In a teleconference with external recruiters August 10, the first such confab since midwinter, Merrill recruiting head Don Geisler outlined the specific details of Merrill’sstrategy to attract new talent and expand its brokerage force.
It’s a plan that involves luring young and relatively inexperienced advisors all the way up the chain to top veteran brokers. Recruiters who participated in the call noted that Geisler’s message—which was delivered just days after Krawcheck assumed her new post—was loud and clear.
“We want brokers, brokers, brokers,” said one recruiter, who declined to speak for attribution, when summing up Geisler’s call.
For top producers who generate in the range of $800,000 or more in fees and commissions per year, Merrill is offering one of the most competitive packages on Wall Street, said another recruiter on the call, who also asked not to be identified.
The deal starts with an upfront bonus of 140 percent of the broker’s previous year’s fees and commissions.
A broker can add to that each year for the next five years and receive a bonus based on a percentage of assets the broker delivers. In the first year, the broker must bring 65 percent of his assets to Merrill from the prior firm to qualify.
By year five, the broker needs to increase those assets to a level of 1.5 times what he or she had with the prior firm to get the bonus, the second recruiter said.
And this comes as New York-based Merrill Lynch & Co. Inc., which was acquired by Bank of America Corp. of Charlotte, North Carolina, at the end of last year, is reopening its training program for brokers.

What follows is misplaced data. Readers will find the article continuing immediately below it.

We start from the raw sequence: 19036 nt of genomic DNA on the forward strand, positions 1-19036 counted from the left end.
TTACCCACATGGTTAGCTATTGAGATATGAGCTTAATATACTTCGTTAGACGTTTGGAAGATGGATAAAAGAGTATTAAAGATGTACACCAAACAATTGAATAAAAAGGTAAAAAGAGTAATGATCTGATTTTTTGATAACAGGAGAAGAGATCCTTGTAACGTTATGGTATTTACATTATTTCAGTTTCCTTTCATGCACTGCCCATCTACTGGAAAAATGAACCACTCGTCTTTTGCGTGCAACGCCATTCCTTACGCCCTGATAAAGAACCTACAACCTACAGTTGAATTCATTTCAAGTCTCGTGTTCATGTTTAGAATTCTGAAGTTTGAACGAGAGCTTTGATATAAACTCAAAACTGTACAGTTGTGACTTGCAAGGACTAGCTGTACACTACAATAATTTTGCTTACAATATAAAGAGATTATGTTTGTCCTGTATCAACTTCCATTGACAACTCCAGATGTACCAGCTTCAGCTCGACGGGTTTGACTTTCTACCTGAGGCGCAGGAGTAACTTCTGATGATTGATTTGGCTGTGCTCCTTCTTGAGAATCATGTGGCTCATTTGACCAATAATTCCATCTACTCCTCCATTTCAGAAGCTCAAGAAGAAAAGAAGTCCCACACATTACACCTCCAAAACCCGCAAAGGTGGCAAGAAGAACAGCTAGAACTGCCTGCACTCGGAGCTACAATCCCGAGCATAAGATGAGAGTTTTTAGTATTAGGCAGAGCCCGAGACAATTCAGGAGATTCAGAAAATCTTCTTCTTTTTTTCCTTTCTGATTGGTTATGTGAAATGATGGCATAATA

In addition to the reps generating $800,000 or more in fees and commissions, Merrill is targeting brokers who range from the first to the third “quintile,” or the top 20 percent to 60 percent, in production, recruiters said.
“Merrill is giving recognition to the fact that there are phenomenal brokers whose numbers are off because of the market,” the second recruiter said.
The firm is also looking to hire potential rising stars, the recruiters said. That would include a broker with a couple of years’ experience who annually generates $200,000 or more in fees and commissions.
Just last week, Bank of America CEO Kenneth Lewis tapped Krawcheck to replace Dan Sontag and run the bank’s global wealth and investment management sector.
With the historic collapse and the credit crisis that wiped out a number of storied investment firms, Merrill clearly has lost its foothold as the biggest retail brokerage firm on Wall Street.
Merrill’s reputation as the world’s largest brokerage army has been eclipsed by New York-based Morgan Stanley, which this year formed a majority-owned joint venture with Smith Barney—Krawcheck’s former firm—that gives it about 18,445 advisors around the world and client assets of $1.4 trillion.
At the end of June, Merrill had about $1.2 trillion of client assets and 13,000 legacy financial advisors (excluding about 2,000 Bank of America brokers who had adopted the Merrill brand), down from almost 16,100 six months earlier.
Merrill Lynch spokeswoman Selena Morris said the firm wouldn’t comment on a conference call. She added: “As always, recruiting and retaining quality advisors is a top priority for Merrill Lynch wealth management.”